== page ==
You are a bit dense, Part II. Sonically and with its 6922 bypassed, the AQWO followed in the footsteps of our everything-DSD1'024 DAC. In the virtual sand of Robinson Crusoe's beach, it simply didn't leave imprints quite as deep. It meant similar tonal mass so high resolution clad in fleshiness if not hung quite to the same degree. Physicality blocks light to cast shadows. Ghosts pass light unhindered to throw no shadows. The Cen.Grand emphasized some extra physicality. The Métronome shifted toward a bit more transparency. Engaging its valves caused no deep triode sightings, not even medium murmurs. Whilst not entirely homeophatic, I'd call the difference degree surprisingly minor. My ears latched onto it mostly in the transient realm. That softened somewhat to suggest the archetypal "drawing with a blunter tip" expression. I also heard a modicum of extra connective tissue. My takeaway was that like Cen.Grand, Métronome's organic tuning embeds in how a transistorized discrete circuit and its overspec'd power supplies interface. The add-on optional tube stage was no more than the leathered-up version with plusher heated seats but the very same engine and chassis. Since I favour greater leading-edge punctuality over plumptiousness, I settled on tube bypass and 'hybrid' for the filter. Between RJ45 and AES/EBU i.e. twin-slaved LHY network distributors vs. USB through the Singxer bridge, I gave the latter route a small edge. I'm obviously in no position to draw final conclusions about Métronome's network card. An inextricable part of the equation was my disparate digital signal processing. The AES/EBU stream included extra reclocking and dejittering in the SU-6 bridge. The CAT8a stream sidestepped it. Without a USB cable long enough to direct-connect iMac and DAC, I couldn't compare USB and network without our Singxer. A direct comparison could well have ended in a perfect draw. Like digital filter choices and whether to upsample or not, and if so in player software like Audirvana or on a DAC's converter chip or separate FPGA – such differences get very subtle. They're for the end user to explore then set to taste and forget about for good.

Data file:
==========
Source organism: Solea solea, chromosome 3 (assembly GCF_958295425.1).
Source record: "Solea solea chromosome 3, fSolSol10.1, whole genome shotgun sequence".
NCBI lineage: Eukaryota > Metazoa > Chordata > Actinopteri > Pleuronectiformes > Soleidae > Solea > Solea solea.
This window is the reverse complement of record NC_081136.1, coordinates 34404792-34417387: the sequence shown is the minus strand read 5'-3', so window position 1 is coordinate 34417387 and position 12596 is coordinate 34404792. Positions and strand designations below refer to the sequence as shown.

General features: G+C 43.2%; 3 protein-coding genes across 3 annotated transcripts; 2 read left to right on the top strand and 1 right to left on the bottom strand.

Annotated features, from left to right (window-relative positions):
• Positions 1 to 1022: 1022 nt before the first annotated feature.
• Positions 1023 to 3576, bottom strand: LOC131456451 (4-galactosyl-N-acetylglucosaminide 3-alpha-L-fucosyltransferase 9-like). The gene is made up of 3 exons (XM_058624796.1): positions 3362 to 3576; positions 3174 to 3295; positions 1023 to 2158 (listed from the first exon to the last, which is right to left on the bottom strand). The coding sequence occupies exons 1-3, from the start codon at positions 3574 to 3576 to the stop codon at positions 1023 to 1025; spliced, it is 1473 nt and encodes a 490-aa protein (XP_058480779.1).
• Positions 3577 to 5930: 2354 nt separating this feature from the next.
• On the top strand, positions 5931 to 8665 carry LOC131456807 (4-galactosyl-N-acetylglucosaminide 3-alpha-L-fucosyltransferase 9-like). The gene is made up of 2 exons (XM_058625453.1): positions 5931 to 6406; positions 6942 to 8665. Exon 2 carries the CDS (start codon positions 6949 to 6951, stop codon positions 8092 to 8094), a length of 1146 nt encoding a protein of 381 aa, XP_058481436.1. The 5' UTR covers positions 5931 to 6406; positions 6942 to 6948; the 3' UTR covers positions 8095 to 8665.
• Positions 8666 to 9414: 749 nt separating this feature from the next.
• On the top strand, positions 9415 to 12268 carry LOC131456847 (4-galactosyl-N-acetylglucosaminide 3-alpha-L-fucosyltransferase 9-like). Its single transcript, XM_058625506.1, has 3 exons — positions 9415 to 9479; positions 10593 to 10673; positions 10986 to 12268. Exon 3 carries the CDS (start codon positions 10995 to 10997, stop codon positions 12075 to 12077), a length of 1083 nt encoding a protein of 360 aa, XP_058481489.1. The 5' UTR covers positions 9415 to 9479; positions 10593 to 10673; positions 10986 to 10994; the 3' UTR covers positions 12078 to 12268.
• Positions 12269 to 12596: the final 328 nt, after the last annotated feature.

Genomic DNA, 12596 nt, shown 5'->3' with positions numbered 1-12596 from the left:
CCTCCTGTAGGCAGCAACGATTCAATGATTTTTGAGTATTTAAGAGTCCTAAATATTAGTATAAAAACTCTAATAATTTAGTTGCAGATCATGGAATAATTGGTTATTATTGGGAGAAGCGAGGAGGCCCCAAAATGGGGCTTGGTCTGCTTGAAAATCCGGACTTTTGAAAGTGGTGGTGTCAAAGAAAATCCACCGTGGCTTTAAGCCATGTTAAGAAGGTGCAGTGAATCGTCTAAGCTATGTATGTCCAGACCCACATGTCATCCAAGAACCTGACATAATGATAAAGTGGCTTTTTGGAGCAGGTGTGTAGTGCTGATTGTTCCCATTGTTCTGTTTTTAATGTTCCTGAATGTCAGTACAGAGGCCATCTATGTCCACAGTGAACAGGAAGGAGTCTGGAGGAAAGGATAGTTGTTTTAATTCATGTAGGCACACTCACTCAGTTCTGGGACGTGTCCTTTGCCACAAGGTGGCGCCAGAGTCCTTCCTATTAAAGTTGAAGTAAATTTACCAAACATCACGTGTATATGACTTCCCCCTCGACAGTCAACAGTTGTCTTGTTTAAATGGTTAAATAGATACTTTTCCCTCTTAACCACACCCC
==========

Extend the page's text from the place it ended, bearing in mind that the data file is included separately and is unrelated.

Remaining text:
Past its truly fabulous touch screen and vault build, the AQWO 2's core appeal is a high-resolution sound with fully developed image density. In the variable balance which each listener adjusts between speed and comfort, lucidity and mass, I peg our French sitting close to center albeit a bit deeper in the density than detail half. "You're a bit dense" thus becomes the proper sonic emphasis; and again as a fine compliment not fat insult. Using this wording underlines how tonal mass is the door through which we enter to then meet resolution and all the other usual suspects. It's not just the first thing we notice. It's the quality which frames all others. In speaker terms it's the Harbeth/Spendor not Børresen/Vivid aesthetic. There's simply a qualifier. This balance isn't two-dimensional. There are levels to it. I like the image of a scale. As long as we apply equal weight to both sides, it can load up to infinity. Holding 15kg vs 15g doesn't change the balance but certainly scales up the load. On that score the DAC which our Cen.Grand replaced was Sonnet's Pasithea. That now works upstairs. Many reviews for it mean a useful benchmark. With spectacular S/NR specs, it's of very high resolution. The DSDAC 1.0 Deluxe met it then added more weight. The AQWO meets it too, just with somewhat less extra weight. This qualifier is critical. Density per se can be had with cheap Chinese valve amps of high measured distortion and very middling resolution. There are levels to balance. The AQWO 2 loads up that scale; for a price. At £6K, our Cen.Grand demands far less but for it omits the luxurious touch screen, drops the streamer module, eliminates the SA/CD drive and cancels the valve option. It's high-value Chinese vs. boutique built-in-France economics. It's still marginal distribution vs. well-established dealer presence and name recognition. The latter might nearly be paraphrased as digital Nagra. In that view the AQWO range is their Classic range physically expanded to full size, Kalista the Reference series from Lausanne. On said branding score, very few are familiar with Cen.Grand as yet. Whether and how much that matters is in the eye and wallet of the prospective buyer.